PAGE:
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Is it possible to open and fund to max amount both IRA and Roth IRA for non-working spouse in same year? I have already opened IRA and got tax benefit for it, but now I am thinking of opening Roth IRA as well and fund for year 2013, but not sure if it is allowed?

In summary for a given tax year, Can I put $11000 in IRA + Roth IRA for my non-working spouse?

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2 Answers 2

up vote 6 down vote accepted

You can OPEN whatever accounts you wish, you can only FUND your retirement accounts (i.e. IRA + Roth IRA) up to the annual contribution limit.

Any given individual's annual contribution limit for 2013/14 is $5,500 ($6,500 if you are older than 50).

Remember you can open and fund any account (as if it were done in the previous year) prior to the tax filing deadline of the given year. E.g. You can still open 2013 accounts until you file your 2013 tax return.

Examples:

  1. During 2013 you open an IRA and fund it with $2,500. You can open a Roth IRA in 2013 and fund it $3,000. For a total of $5,500 (contribution limit).

  2. During 2013 you open an IRA and fund it with $5,500. During 2014 you open a Roth IRA and fund it with $5,500.

  3. Your spouse is allowed to do the same, effectively doubling the contribution limit. Mind you your contributions to not exceed your income in the same taxable year.

Assuming you are filing jointly this "doubled" limit can even be met even if only one spouse has earned income!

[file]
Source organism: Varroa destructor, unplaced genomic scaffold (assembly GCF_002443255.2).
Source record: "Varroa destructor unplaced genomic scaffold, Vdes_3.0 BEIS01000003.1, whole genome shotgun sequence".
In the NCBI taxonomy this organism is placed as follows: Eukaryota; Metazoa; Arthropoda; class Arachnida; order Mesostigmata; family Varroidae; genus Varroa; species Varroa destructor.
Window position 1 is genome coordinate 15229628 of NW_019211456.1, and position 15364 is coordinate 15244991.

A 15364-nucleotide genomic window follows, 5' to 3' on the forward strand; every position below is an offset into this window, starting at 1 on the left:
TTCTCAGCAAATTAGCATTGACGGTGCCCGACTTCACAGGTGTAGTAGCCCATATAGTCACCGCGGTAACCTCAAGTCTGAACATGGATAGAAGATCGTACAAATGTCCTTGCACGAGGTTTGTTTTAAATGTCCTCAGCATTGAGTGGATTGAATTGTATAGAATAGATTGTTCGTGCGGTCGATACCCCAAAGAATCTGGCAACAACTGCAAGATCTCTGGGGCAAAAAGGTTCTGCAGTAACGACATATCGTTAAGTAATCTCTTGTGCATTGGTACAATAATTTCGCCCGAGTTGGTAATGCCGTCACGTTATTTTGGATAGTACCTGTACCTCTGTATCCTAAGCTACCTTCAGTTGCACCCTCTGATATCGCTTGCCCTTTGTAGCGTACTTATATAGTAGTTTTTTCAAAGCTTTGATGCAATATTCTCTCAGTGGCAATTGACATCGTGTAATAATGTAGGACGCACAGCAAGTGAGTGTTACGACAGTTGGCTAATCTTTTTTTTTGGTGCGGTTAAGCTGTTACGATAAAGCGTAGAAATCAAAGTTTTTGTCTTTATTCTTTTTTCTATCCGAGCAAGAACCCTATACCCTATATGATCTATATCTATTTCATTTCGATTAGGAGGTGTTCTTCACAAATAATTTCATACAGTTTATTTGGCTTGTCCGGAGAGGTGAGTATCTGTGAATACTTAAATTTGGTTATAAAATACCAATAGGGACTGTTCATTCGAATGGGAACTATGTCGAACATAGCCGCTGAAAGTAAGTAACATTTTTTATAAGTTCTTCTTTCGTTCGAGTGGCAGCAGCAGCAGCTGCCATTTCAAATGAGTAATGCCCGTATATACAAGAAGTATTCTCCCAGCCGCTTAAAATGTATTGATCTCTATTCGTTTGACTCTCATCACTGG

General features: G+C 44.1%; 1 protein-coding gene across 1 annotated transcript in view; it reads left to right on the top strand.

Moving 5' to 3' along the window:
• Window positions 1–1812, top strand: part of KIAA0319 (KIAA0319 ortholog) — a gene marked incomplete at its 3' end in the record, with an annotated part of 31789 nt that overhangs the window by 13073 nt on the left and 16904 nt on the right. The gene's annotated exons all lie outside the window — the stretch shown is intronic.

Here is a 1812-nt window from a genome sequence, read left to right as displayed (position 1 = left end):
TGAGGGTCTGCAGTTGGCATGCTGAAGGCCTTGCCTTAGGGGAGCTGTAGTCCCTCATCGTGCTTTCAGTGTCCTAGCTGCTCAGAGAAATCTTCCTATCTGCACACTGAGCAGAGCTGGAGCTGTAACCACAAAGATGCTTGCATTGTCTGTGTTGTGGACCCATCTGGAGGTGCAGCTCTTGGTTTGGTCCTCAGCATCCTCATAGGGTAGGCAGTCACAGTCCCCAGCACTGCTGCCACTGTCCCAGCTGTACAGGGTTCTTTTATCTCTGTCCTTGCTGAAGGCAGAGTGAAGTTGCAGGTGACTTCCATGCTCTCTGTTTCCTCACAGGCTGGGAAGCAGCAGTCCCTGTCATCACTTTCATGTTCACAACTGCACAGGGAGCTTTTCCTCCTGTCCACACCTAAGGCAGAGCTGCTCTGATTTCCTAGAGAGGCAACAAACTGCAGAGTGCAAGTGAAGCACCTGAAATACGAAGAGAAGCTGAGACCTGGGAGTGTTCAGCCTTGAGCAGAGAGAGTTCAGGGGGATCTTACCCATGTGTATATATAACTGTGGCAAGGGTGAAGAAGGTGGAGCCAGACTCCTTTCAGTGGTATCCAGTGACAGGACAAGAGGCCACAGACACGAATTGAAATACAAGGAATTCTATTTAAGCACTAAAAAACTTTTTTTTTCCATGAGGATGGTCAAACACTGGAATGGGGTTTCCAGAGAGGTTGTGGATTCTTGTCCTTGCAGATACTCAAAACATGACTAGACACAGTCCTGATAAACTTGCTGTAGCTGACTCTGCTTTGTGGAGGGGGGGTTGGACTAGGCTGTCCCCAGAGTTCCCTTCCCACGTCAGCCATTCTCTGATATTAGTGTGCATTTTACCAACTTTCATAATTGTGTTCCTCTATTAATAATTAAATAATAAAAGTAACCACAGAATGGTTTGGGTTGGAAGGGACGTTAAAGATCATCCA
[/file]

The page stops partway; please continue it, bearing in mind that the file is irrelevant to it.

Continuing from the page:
AS SPOUSES, the total combined annual contribution limit is "doubled." So $11,000 normally and $13,000 if you are each 50+ ($12,000 if one < 50 and one 50+).

All this is to say, as an individual you are allowed up to $5,500/6,500 per year divided among whatever accounts you choose and up to $11,000/$13,000 per year as spouses (two individuals).

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You mean I can't contribute $5500 for IRA and $5500 for Roth IRA (Combined $11,000) for my non-working spouse for year 2013? I didn't knew $5500 limit is combined limit and not for each IRA and Roth IRA as Roth IRA doesn't give any immediate tax advantage. –  user2763443 Apr 1 at 22:40
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Right, total limit across all iras is $5500. The question of which flavor IRA is best for you is another story. –  JoeTaxpayer Apr 2 at 1:54

Yes, you can open multiple IRAs, but the contribution limits are what you need to pay attention to.

Roth IRAs and traditional IRAs. If contributions are made to both Roth IRAs and traditional IRAs established for your benefit, your contribution limit for Roth IRAs generally is the same as your limit would be if contributions were made only to Roth IRAs, but then reduced by all contributions for the year to all IRAs other than Roth IRAs. Employer contributions under a SEP or SIMPLE IRA plan do not affect this limit. This means that your contribution limit is the lesser of:

  • $5,500 ($6,500 if you are age 50 or older) minus all contributions (other than employer contributions under a SEP or SIMPLE IRA plan) for the year to all IRAs other than Roth IRAs, or
  • Your taxable compensation minus all contributions (other than employer contributions under a SEP or SIMPLE IRA plan) for the year to all IRAs other than Roth IRAs.

(Source)

Also keep in mind that the contribution limits for you and your spouse are combined:

If you file a joint return, you and your spouse can each make IRA contributions even if only one of you has taxable compensation. The amount of your combined contributions can’t be more than the taxable compensation reported on your joint return. It doesn’t matter which spouse earned the compensation.

(Source)

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